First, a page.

Internet-Connected Industrial Refrigerators Can Be Easily Hacked

The vulnerable systems, manufactured by Resource Data Management, can be controlled by plugging in its default password found in documentation on the company's website. Tech Crunch reports that internet-connected industrial refrigerators can be easily instructed to defrost. The vulnerable systems, manufactured by Resource Data Management, can be...

The vulnerable systems, manufactured by Resource Data Management, can be controlled by plugging in its default password found in documentation on the company's website.

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1407081RDM High Res Logo

Tech Crunch reports that internet-connected industrial refrigerators can be easily instructed to defrost. The vulnerable systems, manufactured by Resource Data Management, can be controlled by plugging in its default password found in documentation on the company's website.

Many of the units are found in restaurants, hospitals and supermarkets across Europe and China. Researchers found that pharmaceutical companies in Malaysia that use the refrigerator could also be vulnerable to defrosting hacks.

If one of the refrigerators were to be defrosted, it could cause significant water damage, financial loss and destruction of inventory.

"The systems can be accessed through any browser," Noam Rotem, a security researcher who found the vulnerable system tells Tech Crunch. "As you need is the right URL, which as our tests show, isn't too difficult to find."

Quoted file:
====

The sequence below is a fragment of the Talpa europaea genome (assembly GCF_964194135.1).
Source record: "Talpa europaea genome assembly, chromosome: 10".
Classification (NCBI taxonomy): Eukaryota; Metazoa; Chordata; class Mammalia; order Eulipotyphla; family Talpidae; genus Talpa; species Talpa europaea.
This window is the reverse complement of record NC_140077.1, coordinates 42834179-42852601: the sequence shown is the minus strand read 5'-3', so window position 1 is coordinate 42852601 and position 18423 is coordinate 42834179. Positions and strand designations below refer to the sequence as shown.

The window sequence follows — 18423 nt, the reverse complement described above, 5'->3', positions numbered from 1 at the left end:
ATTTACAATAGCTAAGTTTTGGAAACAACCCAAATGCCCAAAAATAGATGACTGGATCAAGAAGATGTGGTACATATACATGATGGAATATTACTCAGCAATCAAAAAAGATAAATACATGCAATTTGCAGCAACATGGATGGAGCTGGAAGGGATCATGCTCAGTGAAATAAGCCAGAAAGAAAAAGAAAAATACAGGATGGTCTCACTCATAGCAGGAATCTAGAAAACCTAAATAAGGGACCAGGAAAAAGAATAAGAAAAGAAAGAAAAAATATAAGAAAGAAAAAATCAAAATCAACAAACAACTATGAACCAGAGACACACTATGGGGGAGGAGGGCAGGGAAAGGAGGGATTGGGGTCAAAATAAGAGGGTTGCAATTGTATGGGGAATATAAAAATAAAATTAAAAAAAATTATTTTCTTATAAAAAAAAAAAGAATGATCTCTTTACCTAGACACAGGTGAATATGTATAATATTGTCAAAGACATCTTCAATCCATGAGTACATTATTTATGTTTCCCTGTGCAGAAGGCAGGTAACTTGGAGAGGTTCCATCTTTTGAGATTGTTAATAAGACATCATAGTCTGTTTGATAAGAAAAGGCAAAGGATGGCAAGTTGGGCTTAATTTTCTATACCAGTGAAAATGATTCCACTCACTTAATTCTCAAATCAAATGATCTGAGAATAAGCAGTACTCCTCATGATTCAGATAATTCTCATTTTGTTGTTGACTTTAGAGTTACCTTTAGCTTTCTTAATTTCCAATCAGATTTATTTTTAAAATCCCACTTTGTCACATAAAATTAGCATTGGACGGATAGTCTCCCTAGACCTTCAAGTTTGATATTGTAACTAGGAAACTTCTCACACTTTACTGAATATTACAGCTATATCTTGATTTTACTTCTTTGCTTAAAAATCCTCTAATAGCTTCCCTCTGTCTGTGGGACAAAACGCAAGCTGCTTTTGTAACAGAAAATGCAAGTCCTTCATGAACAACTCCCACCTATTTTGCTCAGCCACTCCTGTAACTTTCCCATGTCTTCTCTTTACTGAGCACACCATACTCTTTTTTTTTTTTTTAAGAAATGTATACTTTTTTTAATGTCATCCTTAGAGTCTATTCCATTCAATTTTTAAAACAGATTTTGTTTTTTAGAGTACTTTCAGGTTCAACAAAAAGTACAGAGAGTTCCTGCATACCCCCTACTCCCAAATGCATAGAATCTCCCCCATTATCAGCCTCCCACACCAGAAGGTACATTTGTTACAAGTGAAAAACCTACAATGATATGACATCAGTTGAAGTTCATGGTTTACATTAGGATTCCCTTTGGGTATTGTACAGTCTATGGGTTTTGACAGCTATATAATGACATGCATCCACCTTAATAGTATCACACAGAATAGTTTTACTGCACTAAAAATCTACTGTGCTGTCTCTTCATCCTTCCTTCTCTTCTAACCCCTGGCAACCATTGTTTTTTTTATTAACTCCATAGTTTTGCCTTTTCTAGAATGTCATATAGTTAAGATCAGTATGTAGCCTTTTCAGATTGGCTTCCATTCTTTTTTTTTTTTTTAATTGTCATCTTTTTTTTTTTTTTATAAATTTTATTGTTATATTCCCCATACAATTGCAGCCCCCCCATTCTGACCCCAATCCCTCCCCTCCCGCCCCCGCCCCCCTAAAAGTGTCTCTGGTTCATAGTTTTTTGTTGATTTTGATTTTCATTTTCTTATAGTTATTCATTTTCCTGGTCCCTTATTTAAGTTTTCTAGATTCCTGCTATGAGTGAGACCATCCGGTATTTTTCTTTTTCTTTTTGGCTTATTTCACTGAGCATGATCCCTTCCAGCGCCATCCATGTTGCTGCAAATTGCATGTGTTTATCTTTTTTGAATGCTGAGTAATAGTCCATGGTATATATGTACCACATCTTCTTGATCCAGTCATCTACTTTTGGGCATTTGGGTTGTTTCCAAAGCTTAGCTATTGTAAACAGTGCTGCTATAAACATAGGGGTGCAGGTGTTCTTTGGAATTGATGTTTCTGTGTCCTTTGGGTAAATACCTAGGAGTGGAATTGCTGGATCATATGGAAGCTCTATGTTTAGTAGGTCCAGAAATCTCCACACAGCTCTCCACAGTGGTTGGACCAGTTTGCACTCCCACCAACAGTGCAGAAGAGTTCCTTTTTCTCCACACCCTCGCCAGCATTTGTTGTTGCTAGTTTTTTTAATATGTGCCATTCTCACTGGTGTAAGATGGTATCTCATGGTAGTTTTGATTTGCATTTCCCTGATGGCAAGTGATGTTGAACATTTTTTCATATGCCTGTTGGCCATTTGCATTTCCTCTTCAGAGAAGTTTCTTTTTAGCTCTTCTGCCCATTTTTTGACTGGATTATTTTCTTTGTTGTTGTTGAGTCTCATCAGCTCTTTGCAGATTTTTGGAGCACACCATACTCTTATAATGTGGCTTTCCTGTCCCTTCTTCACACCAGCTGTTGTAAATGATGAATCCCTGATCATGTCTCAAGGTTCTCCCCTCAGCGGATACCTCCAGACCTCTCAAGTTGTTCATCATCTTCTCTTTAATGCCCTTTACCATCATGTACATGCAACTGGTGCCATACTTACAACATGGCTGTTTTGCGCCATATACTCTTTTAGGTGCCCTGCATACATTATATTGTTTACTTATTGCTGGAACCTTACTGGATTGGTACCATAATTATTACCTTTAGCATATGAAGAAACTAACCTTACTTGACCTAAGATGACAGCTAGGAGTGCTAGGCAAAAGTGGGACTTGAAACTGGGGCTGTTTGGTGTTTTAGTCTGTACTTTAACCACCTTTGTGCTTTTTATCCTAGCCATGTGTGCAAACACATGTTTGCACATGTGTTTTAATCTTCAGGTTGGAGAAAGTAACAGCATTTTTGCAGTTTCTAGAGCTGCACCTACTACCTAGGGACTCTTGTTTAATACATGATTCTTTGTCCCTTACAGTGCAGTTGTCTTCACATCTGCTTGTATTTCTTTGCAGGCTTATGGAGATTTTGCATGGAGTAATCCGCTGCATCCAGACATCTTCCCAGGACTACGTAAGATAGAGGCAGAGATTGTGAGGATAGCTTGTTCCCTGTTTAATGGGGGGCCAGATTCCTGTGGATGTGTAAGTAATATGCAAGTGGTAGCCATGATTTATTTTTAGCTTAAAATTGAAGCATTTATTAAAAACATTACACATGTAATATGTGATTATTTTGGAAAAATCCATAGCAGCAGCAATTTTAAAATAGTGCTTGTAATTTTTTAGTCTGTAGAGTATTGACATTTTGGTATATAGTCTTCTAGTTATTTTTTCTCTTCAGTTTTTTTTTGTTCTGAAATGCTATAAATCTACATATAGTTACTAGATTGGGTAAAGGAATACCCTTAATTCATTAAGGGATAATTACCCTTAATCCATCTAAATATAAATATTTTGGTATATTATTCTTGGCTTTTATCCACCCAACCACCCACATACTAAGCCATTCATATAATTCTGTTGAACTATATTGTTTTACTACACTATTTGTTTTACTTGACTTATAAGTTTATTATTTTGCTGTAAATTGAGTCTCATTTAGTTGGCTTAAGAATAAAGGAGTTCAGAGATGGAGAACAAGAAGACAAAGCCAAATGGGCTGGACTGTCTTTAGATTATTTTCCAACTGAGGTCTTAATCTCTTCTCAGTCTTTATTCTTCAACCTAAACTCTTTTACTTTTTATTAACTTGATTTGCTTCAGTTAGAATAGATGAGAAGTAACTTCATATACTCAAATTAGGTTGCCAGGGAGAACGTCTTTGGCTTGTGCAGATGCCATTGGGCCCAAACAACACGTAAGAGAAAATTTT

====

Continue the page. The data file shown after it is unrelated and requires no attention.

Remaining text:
Defrosting the machine only takes a click of a button and entering of the default username and password, both of which are near-universal across the company's devices, Tech Crunch reports. Rotem also says that it is possible to modify user settings, alarms and other features on the exposed devices.

“We clearly state in our documentation that the default passwords must be changed when the system is installed.” However, the change isn’t mandatory. According to Rotem, many device owners don’t bother. The company also distanced itself from its own security practices. “We have no control over how our systems are set up by the installer and we suggest your article is directed at the users and installers of our equipment,” a representative of Resource Data Management said in an emailed statement to Tech Crunch. “We will inform owners that we have new software available with new functions and features but ultimately it is up to them to request an upgrade.”

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Source: www.foodlogistics.com